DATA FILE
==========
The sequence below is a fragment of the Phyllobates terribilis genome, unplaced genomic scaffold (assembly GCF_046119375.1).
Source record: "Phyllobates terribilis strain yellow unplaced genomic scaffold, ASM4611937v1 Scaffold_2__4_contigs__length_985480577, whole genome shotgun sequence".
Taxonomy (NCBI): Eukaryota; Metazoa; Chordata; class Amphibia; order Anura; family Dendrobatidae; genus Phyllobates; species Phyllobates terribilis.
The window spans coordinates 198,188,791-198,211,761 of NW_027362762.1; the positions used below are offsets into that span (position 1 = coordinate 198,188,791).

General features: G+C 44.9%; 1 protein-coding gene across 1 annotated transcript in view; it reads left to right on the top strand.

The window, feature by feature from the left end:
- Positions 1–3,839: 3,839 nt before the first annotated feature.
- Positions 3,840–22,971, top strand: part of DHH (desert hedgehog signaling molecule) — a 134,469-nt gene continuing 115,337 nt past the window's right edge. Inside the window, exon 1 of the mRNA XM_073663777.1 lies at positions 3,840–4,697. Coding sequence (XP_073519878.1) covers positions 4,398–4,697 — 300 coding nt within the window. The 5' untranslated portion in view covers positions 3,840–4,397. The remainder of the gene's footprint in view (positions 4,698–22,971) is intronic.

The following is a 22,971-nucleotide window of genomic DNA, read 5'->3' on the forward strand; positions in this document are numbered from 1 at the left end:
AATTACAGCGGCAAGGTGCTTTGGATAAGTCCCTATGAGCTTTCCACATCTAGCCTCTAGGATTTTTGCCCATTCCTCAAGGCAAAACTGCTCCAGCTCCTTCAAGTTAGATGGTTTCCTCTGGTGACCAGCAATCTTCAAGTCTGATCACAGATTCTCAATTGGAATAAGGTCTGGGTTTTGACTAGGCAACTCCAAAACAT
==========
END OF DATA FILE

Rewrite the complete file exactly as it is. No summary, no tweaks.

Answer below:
The sequence below is a fragment of the Phyllobates terribilis genome, unplaced genomic scaffold (assembly GCF_046119375.1).
Source record: "Phyllobates terribilis strain yellow unplaced genomic scaffold, ASM4611937v1 Scaffold_2__4_contigs__length_985480577, whole genome shotgun sequence".
Taxonomy (NCBI): Eukaryota; Metazoa; Chordata; class Amphibia; order Anura; family Dendrobatidae; genus Phyllobates; species Phyllobates terribilis.
The window spans coordinates 198,188,791-198,211,761 of NW_027362762.1; the positions used below are offsets into that span (position 1 = coordinate 198,188,791).

General features: G+C 44.9%; 1 protein-coding gene across 1 annotated transcript in view; it reads left to right on the top strand.

The window, feature by feature from the left end:
- Positions 1–3,839: 3,839 nt before the first annotated feature.
- Positions 3,840–22,971, top strand: part of DHH (desert hedgehog signaling molecule) — a 134,469-nt gene continuing 115,337 nt past the window's right edge. Inside the window, exon 1 of the mRNA XM_073663777.1 lies at positions 3,840–4,697. Coding sequence (XP_073519878.1) covers positions 4,398–4,697 — 300 coding nt within the window. The 5' untranslated portion in view covers positions 3,840–4,397. The remainder of the gene's footprint in view (positions 4,698–22,971) is intronic.

The following is a 22,971-nucleotide window of genomic DNA, read 5'->3' on the forward strand; positions in this document are numbered from 1 at the left end:
AATTACAGCGGCAAGGTGCTTTGGATAAGTCCCTATGAGCTTTCCACATCTAGCCTCTAGGATTTTTGCCCATTCCTCAAGGCAAAACTGCTCCAGCTCCTTCAAGTTAGATGGTTTCCTCTGGTGACCAGCAATCTTCAAGTCTGATCACAGATTCTCAATTGGAATAAGGTCTGGGTTTTGACTAGGCAACTCCAAAACAT